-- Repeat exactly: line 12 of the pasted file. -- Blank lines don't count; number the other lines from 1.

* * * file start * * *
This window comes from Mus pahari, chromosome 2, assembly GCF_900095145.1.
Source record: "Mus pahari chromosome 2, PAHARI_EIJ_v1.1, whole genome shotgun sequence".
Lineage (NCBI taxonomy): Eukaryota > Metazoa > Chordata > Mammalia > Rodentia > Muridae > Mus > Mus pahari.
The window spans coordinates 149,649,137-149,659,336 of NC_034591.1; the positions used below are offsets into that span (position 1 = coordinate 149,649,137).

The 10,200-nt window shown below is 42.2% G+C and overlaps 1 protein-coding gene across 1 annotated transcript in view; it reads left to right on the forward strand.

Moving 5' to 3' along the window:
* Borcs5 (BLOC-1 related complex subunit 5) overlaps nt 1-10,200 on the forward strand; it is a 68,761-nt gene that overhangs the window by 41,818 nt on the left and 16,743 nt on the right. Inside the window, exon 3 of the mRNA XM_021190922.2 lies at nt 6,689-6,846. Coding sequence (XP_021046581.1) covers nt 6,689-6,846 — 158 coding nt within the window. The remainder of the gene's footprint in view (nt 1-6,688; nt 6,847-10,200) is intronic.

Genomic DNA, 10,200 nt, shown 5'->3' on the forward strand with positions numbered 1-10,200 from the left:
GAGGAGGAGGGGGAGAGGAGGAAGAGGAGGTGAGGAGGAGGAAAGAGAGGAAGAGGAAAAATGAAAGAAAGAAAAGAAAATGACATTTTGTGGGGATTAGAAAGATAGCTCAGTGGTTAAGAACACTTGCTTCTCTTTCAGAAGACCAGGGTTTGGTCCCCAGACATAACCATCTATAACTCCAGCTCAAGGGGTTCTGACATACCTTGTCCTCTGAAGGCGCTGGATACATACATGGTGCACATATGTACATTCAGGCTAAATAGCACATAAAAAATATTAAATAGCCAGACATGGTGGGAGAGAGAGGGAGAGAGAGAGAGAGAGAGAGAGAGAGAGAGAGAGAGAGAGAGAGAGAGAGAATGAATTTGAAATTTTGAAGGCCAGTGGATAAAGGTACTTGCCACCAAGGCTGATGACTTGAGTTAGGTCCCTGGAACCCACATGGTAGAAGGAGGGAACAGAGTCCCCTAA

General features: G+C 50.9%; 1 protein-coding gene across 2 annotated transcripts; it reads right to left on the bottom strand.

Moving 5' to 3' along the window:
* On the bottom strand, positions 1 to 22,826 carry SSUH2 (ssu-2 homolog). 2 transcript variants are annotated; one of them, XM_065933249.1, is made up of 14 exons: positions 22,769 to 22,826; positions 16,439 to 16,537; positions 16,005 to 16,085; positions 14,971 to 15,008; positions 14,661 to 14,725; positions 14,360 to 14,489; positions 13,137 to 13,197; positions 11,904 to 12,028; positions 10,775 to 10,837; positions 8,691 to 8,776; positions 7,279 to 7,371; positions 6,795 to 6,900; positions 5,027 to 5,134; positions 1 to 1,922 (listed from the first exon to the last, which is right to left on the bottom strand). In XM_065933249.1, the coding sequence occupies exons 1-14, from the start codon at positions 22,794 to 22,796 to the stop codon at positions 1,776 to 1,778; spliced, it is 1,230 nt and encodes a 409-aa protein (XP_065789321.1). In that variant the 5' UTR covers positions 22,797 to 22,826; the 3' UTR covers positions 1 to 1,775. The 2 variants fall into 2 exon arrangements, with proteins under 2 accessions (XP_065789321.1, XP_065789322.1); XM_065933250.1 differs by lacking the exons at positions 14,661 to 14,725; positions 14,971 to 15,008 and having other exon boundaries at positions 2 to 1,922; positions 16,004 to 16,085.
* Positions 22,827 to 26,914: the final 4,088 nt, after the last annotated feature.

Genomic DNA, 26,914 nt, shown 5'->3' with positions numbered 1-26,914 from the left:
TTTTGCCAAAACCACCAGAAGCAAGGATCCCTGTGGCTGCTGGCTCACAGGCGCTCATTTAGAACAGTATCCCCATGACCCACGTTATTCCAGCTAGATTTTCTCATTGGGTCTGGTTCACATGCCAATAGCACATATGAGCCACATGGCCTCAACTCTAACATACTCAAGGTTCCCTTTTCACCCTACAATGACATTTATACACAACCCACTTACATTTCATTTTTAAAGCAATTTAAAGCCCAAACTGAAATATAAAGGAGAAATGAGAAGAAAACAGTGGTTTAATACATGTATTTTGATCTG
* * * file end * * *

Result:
* On the bottom strand, positions 1 to 22,826 carry SSUH2 (ssu-2 homolog). 2 transcript variants are annotated; one of them, XM_065933249.1, is made up of 14 exons: positions 22,769 to 22,826; positions 16,439 to 16,537; positions 16,005 to 16,085; positions 14,971 to 15,008; positions 14,661 to 14,725; positions 14,360 to 14,489; positions 13,137 to 13,197; positions 11,904 to 12,028; positions 10,775 to 10,837; positions 8,691 to 8,776; positions 7,279 to 7,371; positions 6,795 to 6,900; positions 5,027 to 5,134; positions 1 to 1,922 (listed from the first exon to the last, which is right to left on the bottom strand). In XM_065933249.1, the coding sequence occupies exons 1-14, from the start codon at positions 22,794 to 22,796 to the stop codon at positions 1,776 to 1,778; spliced, it is 1,230 nt and encodes a 409-aa protein (XP_065789321.1). In that variant the 5' UTR covers positions 22,797 to 22,826; the 3' UTR covers positions 1 to 1,775. The 2 variants fall into 2 exon arrangements, with proteins under 2 accessions (XP_065789321.1, XP_065789322.1); XM_065933250.1 differs by lacking the exons at positions 14,661 to 14,725; positions 14,971 to 15,008 and having other exon boundaries at positions 2 to 1,922; positions 16,004 to 16,085.